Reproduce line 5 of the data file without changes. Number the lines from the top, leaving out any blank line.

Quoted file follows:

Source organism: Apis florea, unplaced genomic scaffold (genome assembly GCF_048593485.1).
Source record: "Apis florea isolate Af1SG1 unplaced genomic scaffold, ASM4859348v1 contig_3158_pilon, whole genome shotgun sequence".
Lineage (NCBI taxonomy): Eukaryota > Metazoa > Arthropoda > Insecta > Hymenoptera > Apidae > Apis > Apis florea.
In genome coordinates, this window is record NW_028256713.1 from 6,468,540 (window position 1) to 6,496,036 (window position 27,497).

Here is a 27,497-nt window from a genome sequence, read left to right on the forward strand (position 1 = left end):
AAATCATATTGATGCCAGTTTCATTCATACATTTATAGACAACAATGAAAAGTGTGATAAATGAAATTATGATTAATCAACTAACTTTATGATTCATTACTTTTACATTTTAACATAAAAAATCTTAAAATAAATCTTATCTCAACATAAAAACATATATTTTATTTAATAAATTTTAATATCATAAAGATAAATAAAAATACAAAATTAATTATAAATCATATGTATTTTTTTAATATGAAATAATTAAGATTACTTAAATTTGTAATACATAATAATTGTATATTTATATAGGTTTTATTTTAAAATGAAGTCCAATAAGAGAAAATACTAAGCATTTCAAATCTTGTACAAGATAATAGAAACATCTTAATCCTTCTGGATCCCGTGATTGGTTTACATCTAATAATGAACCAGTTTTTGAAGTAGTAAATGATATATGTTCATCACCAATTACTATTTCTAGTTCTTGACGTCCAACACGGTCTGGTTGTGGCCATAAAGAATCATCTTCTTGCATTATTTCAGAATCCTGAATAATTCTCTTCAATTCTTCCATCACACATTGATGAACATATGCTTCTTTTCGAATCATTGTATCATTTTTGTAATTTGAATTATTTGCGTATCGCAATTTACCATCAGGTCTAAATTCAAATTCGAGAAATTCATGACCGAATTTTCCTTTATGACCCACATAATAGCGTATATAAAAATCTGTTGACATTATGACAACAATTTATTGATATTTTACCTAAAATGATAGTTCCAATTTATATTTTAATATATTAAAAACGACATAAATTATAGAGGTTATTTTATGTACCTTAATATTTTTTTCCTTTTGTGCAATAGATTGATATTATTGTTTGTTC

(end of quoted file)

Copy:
Here is a 27,497-nt window from a genome sequence, read left to right on the forward strand (position 1 = left end):